Thoughts on using a beauty dish as a single light source
A beauty dish is one of those light modifiers that sound attractive just by name already. And when photographers start exploring other options than direct off-camera flash and umbrellas or a softbox, a beauty dish is usually one of the first alternate light modifiers that catches attention. Mine too. Right after I bought my first Profoto kit, I purchased a beauty dish for it and started exploring using a beauty dish.
A beauty dish is ideally used at a closer distance for portraits, with the light “focused” on the face, creating a gradient where the light rapidly falls off between the lighter and darker areas – yet looks soft where the light is focused. But there’s more to it than that – a beauty dish is best used with a grid to help control the light. Or used with a sock, but then the beauty dish acts very much like a round softbox, and some of its specific qualities are lost.
Quite a few of the softbox options for speedlights offer a way to create a beauty dish-like effect. An example is the Westcott Rapidbox – 26″ Octa Softbox (affiliate), as mentioned in the review: Westcott Rapid Box 26″ Octa Softbox. You can take the front diffuser off and add the Westcott 2030-DP Deflector Plate (affiliate), turning it into a beauty dish of sorts. But the same limitations appear.
Looking at the portrait of David above, you’ll notice a semi-circular band of light to the left. This is because, even though the light from the beauty-dish-ified softbox focuses light on him, there is light that spills from the edge of the speedlight. The detail photo of the Westcott RapidBox will explain it better …
This is how the light is spread with the deflector plate in the middle. The light is now bounced into the octa-box, giving nearly a beauty dish type of light.
However, when you move to the side, you’ll see there is direct light spilling from the speedlight. This is what caused that semi-circular band of light. Hard direct flash.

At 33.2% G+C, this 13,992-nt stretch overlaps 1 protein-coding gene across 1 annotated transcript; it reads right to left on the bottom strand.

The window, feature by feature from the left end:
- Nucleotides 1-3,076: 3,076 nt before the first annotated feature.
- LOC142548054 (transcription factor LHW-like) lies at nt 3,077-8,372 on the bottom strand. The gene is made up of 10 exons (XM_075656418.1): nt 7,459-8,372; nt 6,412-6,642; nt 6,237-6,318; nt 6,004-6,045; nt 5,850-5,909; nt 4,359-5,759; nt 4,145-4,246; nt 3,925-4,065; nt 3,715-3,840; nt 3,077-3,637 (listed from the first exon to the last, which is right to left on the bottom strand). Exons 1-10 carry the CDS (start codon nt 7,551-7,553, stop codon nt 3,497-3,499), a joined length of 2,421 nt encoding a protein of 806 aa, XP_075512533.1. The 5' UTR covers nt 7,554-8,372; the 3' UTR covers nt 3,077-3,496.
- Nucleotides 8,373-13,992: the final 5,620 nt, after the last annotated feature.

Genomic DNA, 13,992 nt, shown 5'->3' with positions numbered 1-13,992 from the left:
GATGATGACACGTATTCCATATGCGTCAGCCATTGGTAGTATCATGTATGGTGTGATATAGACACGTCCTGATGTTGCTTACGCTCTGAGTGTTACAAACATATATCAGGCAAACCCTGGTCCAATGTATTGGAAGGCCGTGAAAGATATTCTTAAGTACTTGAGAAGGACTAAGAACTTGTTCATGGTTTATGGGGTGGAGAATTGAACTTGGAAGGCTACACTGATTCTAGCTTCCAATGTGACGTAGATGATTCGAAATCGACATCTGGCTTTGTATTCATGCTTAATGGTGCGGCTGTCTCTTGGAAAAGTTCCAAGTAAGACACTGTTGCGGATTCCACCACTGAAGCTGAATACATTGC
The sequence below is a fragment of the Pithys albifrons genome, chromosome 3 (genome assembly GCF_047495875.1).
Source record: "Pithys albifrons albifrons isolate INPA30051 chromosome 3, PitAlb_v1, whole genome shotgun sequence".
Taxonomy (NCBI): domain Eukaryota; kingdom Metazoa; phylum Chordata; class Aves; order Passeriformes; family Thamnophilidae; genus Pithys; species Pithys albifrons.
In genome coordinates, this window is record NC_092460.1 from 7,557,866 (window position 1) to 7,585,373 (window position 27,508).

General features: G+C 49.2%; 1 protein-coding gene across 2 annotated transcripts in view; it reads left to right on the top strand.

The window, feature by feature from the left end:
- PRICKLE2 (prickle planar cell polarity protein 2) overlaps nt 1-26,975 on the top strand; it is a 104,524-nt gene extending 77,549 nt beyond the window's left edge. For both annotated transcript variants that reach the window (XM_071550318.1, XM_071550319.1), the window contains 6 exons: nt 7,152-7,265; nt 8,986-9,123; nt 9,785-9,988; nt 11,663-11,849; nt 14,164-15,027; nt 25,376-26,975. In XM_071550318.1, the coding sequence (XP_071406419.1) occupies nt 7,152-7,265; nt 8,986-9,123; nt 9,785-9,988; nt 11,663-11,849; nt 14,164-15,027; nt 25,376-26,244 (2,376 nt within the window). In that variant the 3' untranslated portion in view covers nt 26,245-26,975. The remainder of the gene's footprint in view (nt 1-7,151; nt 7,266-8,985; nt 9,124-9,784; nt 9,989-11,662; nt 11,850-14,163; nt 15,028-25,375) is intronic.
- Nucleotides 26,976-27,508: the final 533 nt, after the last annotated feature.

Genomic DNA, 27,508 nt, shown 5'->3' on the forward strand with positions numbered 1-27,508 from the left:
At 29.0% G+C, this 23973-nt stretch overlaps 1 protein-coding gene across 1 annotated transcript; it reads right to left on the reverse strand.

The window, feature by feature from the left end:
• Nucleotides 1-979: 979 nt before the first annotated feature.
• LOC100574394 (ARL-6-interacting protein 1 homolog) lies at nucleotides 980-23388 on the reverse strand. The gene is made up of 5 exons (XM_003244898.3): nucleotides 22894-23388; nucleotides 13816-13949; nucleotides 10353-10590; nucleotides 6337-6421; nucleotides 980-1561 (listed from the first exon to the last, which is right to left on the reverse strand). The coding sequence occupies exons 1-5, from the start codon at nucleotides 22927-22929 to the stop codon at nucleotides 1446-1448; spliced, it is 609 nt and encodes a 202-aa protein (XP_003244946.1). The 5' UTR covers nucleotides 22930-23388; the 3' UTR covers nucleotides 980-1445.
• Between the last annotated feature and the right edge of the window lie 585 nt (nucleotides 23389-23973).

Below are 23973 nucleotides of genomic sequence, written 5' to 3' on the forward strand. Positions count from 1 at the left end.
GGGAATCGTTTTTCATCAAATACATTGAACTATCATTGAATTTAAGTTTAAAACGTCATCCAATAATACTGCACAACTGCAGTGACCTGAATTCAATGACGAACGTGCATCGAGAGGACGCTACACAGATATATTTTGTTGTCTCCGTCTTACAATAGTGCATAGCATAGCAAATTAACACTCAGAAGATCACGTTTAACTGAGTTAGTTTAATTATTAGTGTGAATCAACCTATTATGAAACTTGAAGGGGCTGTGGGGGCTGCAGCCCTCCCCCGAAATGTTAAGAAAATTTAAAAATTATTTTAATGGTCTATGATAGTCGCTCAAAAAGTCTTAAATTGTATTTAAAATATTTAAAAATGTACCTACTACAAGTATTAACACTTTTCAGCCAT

This pull-back shot will show the circular spill light better. And there is also a comparison photo of the available light, with the aperture opened up to f/4 instead of the f/5.6 used in the final images with the softbox.
With the final images of David, I was able to use that spill light for effect, by controlling the composition.
Photo gear (or equivalents) used during this photo session
- Nikon D4
- Nikon 24-70mm f2.8G AF-S / Canon 24-70mm f/2.8L II
- Nikon SB-910 Speedlight / Canon 600EX-RT Speedlite
- Westcott Rapidbox – 26″ Octa Softbox
- Westcott 2030-DP Deflector Plate
- Manfrotto 1052BAC – medium light-stand
- review: Westcott Rapid Box – 26″ Octa Softbox
- Flash photography tutorial
- Camera & flash settings: what do you want to achieve?
Using a beauty dish in the studio as a single light source
While the above example was shot with a speedlight softbox that was adapted, let’s have a look at what a beauty dish does in the studio when used as a single light source.
In this first example, it was just the Profoto beauty dish on Anelisa, with no grid or sock on it. The pull-back shot shows the placement relative to her. The light on her face has the typical light of a beauty dish (for that distance) … but if you look at her hands, you’ll notice a much harder light.
On the closer portrait here, you’ll notice how the light on her face is different than on her hands … which was the direct flash from the flash-head in the beauty dish.
The next example shows the effect of the beauty dish with a sock over it. Now the light is much more even, and there is none of the direct flash spilling from the edge.
To avoid this effect of the direct flash spilling from the edge, you need to shoot a tight portrait with the Profoto beauty dish (affiliate) … or use a diffuser sock (affiliate) for the beauty dish; or use a grid, such as the honeycomb grid (25 degrees) (affiliate). The grid will contain that light, but still keep the essential look of the beauty dish.
Then of course, a beauty dish makes a lot of sense used in a multiple-light setup in the studio, adding an accent to the light on your subject’s face. And we’ll come back to that in follow-up articles in the future.
Profoto beauty dish and accessories
- Using the beauty dish as a single light source
- Low-key lighting for a dramatic portrait
- Using a beauty dish (Janine vN)